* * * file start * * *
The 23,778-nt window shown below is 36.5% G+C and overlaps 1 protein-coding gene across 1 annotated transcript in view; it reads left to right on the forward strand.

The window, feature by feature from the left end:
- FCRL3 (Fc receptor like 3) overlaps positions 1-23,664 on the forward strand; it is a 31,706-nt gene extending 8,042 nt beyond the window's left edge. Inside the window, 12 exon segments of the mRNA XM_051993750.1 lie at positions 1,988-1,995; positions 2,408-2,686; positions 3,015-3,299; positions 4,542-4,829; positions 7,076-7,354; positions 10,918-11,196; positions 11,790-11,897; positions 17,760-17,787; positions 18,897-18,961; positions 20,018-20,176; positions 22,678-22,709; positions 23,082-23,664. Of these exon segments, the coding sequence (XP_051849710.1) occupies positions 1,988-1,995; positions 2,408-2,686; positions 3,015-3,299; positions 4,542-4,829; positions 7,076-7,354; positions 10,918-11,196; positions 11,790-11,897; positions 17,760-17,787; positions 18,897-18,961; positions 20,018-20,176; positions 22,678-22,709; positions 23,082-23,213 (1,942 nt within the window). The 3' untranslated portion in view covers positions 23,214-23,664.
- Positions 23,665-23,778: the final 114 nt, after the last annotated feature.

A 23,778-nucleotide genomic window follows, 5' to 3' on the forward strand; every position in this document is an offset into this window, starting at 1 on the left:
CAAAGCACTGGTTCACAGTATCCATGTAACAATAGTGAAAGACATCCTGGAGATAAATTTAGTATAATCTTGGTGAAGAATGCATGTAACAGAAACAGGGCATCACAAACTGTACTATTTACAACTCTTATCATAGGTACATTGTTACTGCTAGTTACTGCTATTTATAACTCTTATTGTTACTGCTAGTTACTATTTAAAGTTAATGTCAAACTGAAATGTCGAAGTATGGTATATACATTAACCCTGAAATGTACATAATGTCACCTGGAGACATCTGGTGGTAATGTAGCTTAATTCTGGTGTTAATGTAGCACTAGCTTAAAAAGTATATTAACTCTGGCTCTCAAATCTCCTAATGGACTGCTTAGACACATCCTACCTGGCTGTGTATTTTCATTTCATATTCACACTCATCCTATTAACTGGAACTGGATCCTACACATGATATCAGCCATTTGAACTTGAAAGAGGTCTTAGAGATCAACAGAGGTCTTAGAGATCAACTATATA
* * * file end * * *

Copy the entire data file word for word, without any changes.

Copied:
The 23,778-nt window shown below is 36.5% G+C and overlaps 1 protein-coding gene across 1 annotated transcript in view; it reads left to right on the forward strand.

The window, feature by feature from the left end:
- FCRL3 (Fc receptor like 3) overlaps positions 1-23,664 on the forward strand; it is a 31,706-nt gene extending 8,042 nt beyond the window's left edge. Inside the window, 12 exon segments of the mRNA XM_051993750.1 lie at positions 1,988-1,995; positions 2,408-2,686; positions 3,015-3,299; positions 4,542-4,829; positions 7,076-7,354; positions 10,918-11,196; positions 11,790-11,897; positions 17,760-17,787; positions 18,897-18,961; positions 20,018-20,176; positions 22,678-22,709; positions 23,082-23,664. Of these exon segments, the coding sequence (XP_051849710.1) occupies positions 1,988-1,995; positions 2,408-2,686; positions 3,015-3,299; positions 4,542-4,829; positions 7,076-7,354; positions 10,918-11,196; positions 11,790-11,897; positions 17,760-17,787; positions 18,897-18,961; positions 20,018-20,176; positions 22,678-22,709; positions 23,082-23,213 (1,942 nt within the window). The 3' untranslated portion in view covers positions 23,214-23,664.
- Positions 23,665-23,778: the final 114 nt, after the last annotated feature.

A 23,778-nucleotide genomic window follows, 5' to 3' on the forward strand; every position in this document is an offset into this window, starting at 1 on the left:
CAAAGCACTGGTTCACAGTATCCATGTAACAATAGTGAAAGACATCCTGGAGATAAATTTAGTATAATCTTGGTGAAGAATGCATGTAACAGAAACAGGGCATCACAAACTGTACTATTTACAACTCTTATCATAGGTACATTGTTACTGCTAGTTACTGCTATTTATAACTCTTATTGTTACTGCTAGTTACTATTTAAAGTTAATGTCAAACTGAAATGTCGAAGTATGGTATATACATTAACCCTGAAATGTACATAATGTCACCTGGAGACATCTGGTGGTAATGTAGCTTAATTCTGGTGTTAATGTAGCACTAGCTTAAAAAGTATATTAACTCTGGCTCTCAAATCTCCTAATGGACTGCTTAGACACATCCTACCTGGCTGTGTATTTTCATTTCATATTCACACTCATCCTATTAACTGGAACTGGATCCTACACATGATATCAGCCATTTGAACTTGAAAGAGGTCTTAGAGATCAACAGAGGTCTTAGAGATCAACTATATA